6 items from 2014
I was not a fan of Skyline, a 2010 alien invasion flick from The Brothers Strause (Alien vs. Predator: Requiem) which failed to add much of anything to its genre. Though trailers, which showed people getting sucked up by eery blue beams of light, were moderately intriguing, the final product was lazy and awfully written (audiences agreed, giving it a D- CinemaScore rating). Regardless, the flick grossed $70 million worldwide against a budget of $10 million, more than enough to justify a sequel. And now, with the announcement of the newly-named Beyond Skyline, we’ll be getting one.
An official Facebook page launched on May 19th served as our first notice that a sequel was actively in the works. According to that page, Liam O’Donnell, who both wrote and produced the first film, will be directing and penning the script for Beyond Skyline. The film will serve as O’Donnell’s directorial »
- Isaac Feldberg
Generally speaking, you often associate the found footage genre with younger filmmakers, working on a smaller budget, hoping to create something accessible, and frankly, somewhat basic with limited financial backing. It’s therefore fascinating to see established directors hone their crafts in this style and inject their experience into the genre, as following on from Barry Levinson’s commendable endeavour The Bay, now Bobcat Goldthwait turns his head to found footage with Willow Creek.
Alexie Gilmore and Bryce Johnson play Kelly and Jim, respectively, a couple who set out to explore the mythology surrounding Bigfoot. The latter is a firm believer in the creature and aspiring documentarian, so they head to Humboldt County in California to speak to locals, and to camp in the very same woods the famous 1967 sighting took place, are find out if the rumours of Bigfoot’s existence are true, once and for all.
The subject matter is brilliant, »
- Stefan Pape
The story stars Patrick Wilson as a chauffeur whose new ride is a devious billionaire (Chris Pine). Their night together leads to increasingly dangerous encounters. Jessica Alba, Brooklyn Decker, Ed Helms, and Ray Liotta also star.
Universal had planned a wide release but essentially dropped the movie soon after scheduling it. The film's producer Jason Blum has now spoken about the release date incident and says there is a chance it could end up at Toronto this year. He tells Collider:
"What happened with it was that all of the movies that we make, we don't announce and date them wide until they're finished. We got ahead of ourselves with Stretch and dated the movie.
The movie »
- Garth Franklin
I was incredibly bummed when Joe Carnahan's Stretch was pulled from the calendar. I'm a huge fan of the director (The Grey was my favorite film of 2012), and Stretch has a catchy premise: Patrick Wilson plays a chauffeur who picks up a difficult and devious billionaire, played in a cameo by Chris Pine. As the night goes on, their interaction leads to increasingly dangerous encounters. Jessica Alba, Brooklyn Decker, Ed Helms, and Ray Liotta also appear in the film. The movie was supposed to have a wide release, but Universal concluded it would be unwise to spend $20 million to $40 million to distribute the movie, so they dropped it. Yesterday, we spoke with producer Jason Blum for his new film, Oculus, and he also provided an update on the status of Stretch, and when we might finally see the film. Hit the jump for more. Collider: It was so disappointing »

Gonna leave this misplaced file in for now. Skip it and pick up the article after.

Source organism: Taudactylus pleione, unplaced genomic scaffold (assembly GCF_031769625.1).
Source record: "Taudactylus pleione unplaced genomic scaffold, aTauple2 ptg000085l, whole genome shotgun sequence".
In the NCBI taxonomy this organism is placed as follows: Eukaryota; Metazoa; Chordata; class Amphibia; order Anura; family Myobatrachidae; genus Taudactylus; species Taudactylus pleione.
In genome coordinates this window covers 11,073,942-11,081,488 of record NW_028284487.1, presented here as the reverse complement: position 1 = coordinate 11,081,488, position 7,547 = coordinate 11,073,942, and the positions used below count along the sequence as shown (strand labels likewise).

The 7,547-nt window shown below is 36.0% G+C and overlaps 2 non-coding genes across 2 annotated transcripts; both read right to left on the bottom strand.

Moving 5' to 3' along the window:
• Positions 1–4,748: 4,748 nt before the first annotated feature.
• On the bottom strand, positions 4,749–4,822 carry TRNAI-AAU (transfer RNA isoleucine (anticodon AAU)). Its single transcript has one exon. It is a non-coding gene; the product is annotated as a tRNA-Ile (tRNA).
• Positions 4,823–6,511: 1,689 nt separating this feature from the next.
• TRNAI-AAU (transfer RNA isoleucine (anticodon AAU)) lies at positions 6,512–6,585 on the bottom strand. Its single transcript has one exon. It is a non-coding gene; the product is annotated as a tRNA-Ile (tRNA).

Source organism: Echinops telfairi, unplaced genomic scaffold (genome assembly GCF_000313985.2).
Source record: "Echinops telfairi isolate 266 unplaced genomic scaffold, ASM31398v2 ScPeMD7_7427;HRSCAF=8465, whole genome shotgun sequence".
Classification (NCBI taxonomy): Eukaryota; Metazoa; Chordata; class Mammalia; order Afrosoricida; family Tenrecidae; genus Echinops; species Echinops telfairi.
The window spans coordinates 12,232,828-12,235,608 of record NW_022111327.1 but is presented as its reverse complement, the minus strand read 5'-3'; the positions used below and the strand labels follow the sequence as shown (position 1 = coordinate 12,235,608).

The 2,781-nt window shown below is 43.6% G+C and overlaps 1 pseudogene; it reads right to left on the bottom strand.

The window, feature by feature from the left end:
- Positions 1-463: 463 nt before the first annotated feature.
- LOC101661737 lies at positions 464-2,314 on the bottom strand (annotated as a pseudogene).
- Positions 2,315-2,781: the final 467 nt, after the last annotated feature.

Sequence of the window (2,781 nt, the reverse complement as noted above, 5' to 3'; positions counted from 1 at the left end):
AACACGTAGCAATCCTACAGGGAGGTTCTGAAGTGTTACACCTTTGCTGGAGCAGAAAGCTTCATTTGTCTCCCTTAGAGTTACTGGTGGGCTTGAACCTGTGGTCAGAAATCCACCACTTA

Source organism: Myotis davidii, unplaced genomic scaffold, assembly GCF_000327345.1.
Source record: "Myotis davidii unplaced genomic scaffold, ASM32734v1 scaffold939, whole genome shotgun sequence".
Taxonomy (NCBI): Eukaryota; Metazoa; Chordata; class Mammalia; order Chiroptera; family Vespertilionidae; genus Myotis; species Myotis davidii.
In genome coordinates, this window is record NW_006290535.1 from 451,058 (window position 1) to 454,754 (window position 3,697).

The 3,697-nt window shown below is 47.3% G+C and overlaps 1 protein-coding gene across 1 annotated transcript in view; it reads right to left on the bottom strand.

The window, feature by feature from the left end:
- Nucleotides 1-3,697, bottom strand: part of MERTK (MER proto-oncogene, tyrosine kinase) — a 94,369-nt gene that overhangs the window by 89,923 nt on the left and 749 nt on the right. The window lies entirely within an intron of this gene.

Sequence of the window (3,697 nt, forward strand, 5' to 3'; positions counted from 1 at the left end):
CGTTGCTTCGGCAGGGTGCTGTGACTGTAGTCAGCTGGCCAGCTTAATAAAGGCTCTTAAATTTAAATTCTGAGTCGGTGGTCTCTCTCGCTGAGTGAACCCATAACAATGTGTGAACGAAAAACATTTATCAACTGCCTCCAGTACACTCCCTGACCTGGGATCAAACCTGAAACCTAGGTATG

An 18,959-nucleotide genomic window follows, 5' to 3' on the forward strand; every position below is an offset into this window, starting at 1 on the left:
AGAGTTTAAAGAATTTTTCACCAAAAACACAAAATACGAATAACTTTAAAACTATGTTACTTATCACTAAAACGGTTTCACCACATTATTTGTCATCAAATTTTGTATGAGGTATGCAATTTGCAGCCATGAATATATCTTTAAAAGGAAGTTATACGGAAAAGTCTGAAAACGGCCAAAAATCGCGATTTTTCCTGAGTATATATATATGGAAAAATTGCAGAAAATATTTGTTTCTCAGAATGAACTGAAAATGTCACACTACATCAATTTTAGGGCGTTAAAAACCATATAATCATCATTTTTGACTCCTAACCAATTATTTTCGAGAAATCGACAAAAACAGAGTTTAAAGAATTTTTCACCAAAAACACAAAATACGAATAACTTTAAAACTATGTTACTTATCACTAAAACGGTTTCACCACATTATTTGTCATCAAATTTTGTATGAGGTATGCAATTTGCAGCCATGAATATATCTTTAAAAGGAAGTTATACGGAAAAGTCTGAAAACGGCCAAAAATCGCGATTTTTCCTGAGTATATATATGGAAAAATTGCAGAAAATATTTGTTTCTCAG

- Matt Goldberg
Director: Barry Levinson
Writer: Mitch Glazer
U.S. Distributor: Open Road Films
In the 80′s, Barry Levinson appropriated restaurant lingo and male-bounding (Diner) , added some funk to the political process (Wag the Dog) and in the naughts has worked in docu, television, and The Bay, his low-budget genre film. An interesting mix of players and a quasi-return to American foreign policy has got us curious.
Gist: This tells the story of Richie Vance, a has-been rock manager (Murray) who takes his last remaining client (Willis) on a Uso tour of Afghanistan. When Richie finds himself in Kabul, abandoned, penniless and without his passport, he discovers a young girl with an extraordinary voice and manages her through Afghanistan’s version of “American Idol”, the wildly popular “Afghan Star. »
- Eric Lavallee
Barry Levinson, the man behind Good Morning, Vietnam, Rain Man, Bugsy and more, last directed the dull found footage thriller The Bay. The film had its supporters, but trust me, it wasn't any good. Since then he's been attached to the Whitey Bulger biopic Black Mass, which I featured on my list of most anticipated films of 2014 and again this morning in my list of book adaptations heading to the screen this year. Well, scratch any hope of it hitting theaters this year and it appears scratch any hope of Levinson directing. Levinson's film was expected to feature Joel Edgerton while Johnny Depp as original slated to star, but then bounced, allegedly over money. Rumors of Depp bouncing on the project and off again persisted, but it seems the camel's back has broken. A new report from Deadline suggests Levinson is off the project, Depp may actually be back on and Scott Cooper (Crazy Heart, »
- Brad Brevet
6 items from 2014
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